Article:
SUPERsystems is a joint exhibition featuring major new works by contemporary Melbourne-based artists Peter Atkins and Dana Harris. While these new projects by Atkins and Harris each express a highly distinctive visual language and materiality, they are closely aligned in their shared conceptual and formal concerns. Interested in the ways that systematic working methods can be applied as both a practical and conceptual framework, both artists employ geometry, repetition and seriality in their work as a means to reimagine the everyday world.
For many years, Peter Atkins’s practice has involved sourcing and appropriating colours, patterns and shapes from the everyday environment, distilling and reinventing them as abstract paintings and prints; a process he refers to as ‘readymade abstraction’. By incorporating familiar designs that evoke a collective experience in his work—such as movie posters, product packaging, road signs and record covers—Atkins blurs the boundaries between ‘High Art’ and popular culture. For SUPERsystems, Atkins has deconstructed Maurice Binder’s opening animated sequence for the first James Bond film Dr. No (1962) which he watched for the first time on his computer during the COVID–19 pandemic. Referencing this experience, the artist painted the 92 individual frames to the exact scale of his desktop screen. Presented in four horizontal rows, each part of the sequence is revealed as a unique, abstract composition, like a tangible, stop motion version of the original.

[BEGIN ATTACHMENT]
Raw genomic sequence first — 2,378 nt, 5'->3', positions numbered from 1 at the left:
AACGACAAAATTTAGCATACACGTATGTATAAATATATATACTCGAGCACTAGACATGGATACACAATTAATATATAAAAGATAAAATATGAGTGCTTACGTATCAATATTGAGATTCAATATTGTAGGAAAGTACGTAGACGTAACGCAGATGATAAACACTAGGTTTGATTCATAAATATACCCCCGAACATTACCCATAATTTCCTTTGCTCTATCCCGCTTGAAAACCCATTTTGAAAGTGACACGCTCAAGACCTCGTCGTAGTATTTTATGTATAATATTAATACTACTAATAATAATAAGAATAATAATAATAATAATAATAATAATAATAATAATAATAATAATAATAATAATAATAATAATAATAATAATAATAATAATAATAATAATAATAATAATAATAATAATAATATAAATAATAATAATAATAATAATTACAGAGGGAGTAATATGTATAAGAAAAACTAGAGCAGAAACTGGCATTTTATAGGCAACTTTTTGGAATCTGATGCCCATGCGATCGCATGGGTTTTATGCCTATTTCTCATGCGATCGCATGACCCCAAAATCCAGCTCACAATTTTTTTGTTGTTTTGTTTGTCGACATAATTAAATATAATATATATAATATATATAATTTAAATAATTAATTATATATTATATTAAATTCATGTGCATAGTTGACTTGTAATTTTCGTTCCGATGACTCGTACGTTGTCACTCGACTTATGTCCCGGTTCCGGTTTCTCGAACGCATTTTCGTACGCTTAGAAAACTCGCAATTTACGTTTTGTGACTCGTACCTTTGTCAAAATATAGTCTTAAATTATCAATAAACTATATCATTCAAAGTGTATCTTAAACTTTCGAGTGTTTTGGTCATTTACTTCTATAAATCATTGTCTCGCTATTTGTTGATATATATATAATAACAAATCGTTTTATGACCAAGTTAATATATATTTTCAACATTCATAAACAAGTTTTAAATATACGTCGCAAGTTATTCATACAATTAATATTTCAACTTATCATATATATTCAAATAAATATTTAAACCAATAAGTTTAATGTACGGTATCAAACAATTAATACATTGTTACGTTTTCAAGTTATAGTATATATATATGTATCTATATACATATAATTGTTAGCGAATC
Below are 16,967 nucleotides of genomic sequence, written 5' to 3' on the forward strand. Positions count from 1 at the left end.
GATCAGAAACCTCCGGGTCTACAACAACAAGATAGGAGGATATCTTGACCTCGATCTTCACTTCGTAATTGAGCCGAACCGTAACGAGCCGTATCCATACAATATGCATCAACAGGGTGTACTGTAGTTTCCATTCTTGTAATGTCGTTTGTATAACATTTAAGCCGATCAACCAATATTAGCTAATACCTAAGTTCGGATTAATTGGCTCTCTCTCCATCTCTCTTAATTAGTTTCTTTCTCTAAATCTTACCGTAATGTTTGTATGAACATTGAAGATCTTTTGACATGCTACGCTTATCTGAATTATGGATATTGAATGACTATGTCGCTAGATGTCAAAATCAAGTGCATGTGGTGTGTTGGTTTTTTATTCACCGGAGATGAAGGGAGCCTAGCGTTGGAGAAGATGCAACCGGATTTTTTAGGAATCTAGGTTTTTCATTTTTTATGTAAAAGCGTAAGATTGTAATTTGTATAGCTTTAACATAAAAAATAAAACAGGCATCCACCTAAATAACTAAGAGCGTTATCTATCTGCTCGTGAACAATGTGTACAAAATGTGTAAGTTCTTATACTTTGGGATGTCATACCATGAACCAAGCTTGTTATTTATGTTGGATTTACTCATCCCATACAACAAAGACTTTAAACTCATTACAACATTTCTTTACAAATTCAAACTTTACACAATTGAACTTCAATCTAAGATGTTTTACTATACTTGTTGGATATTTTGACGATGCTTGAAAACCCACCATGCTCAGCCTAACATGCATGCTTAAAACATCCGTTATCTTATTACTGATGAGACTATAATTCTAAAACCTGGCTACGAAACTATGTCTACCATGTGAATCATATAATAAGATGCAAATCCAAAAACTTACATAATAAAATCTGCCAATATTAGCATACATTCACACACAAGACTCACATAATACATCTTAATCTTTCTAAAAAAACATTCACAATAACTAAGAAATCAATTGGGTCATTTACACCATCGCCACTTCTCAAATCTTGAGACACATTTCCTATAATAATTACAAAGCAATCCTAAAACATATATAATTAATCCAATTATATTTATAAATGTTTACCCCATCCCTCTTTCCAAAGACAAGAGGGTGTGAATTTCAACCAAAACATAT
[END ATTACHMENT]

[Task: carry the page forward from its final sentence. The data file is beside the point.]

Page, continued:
Dana Harris’s practice largely revolves around her self-described ‘obsession with mapping’. Working across small-scale drawings and weavings as well as large-scale site-specific installations, she employs a variety of techniques and media in her ongoing investigation of the relationships between natural and urban landscapes. For SUPERsystems, Harris presents a new project which emerged from her experience of walking the deserted streets of the CBD during the COVID–19 lockdowns. For the artist, exploring the city at a standstill allowed her to notice subtle shifts and spatial relationships in the built environment, inspiring her to explore this phenomenon through a series of intricately hand-embroidered panels which use repetition and complex patterns to express these new rhythms and connections. While the title of the project, fancywork, references the ornamental needlework of the Victorian era, Harris has adapted the technique in a contemporary format using a vibrant palette of pink lines and threads.
SUPERsystems is presented in conversation with The Industrial Design of Clement Meadmore—The Harris/Atkins Collection, a comprehensive collection of innovative modernist designs by the acclaimed sculptor and designer, Clement Meadmore. His distinctive visual language, like Harris and Atkins, was often informed by both Bauhaus and De Stijl principles as well as the geometry of built forms found in the urban environment. Also on display is Systems and Structures featuring a selection of works from the TarraWarra Museum of Art collection by Australian artists who also employ patterns, geometry, modules and repetition in their creative practices.
Dana Harris, fancywork has been assisted by the Australian Government through Creative Australia, its principal arts investment and advisory body.
Dana Harris, fancywork, 2020-23, braided nylon cord and cotton embroidered on plastic grids, 34 x 37 cm each, courtesy of the artist.
Peter Atkins, Dr No (after Maruice Binder) 2023-23 (detail), synthetic polymer paint on board, 932 panels: 28 x 46 cm each, courtesy of the artist and Tolarno Galleries, Melbourne and GAGprojects Adelaide.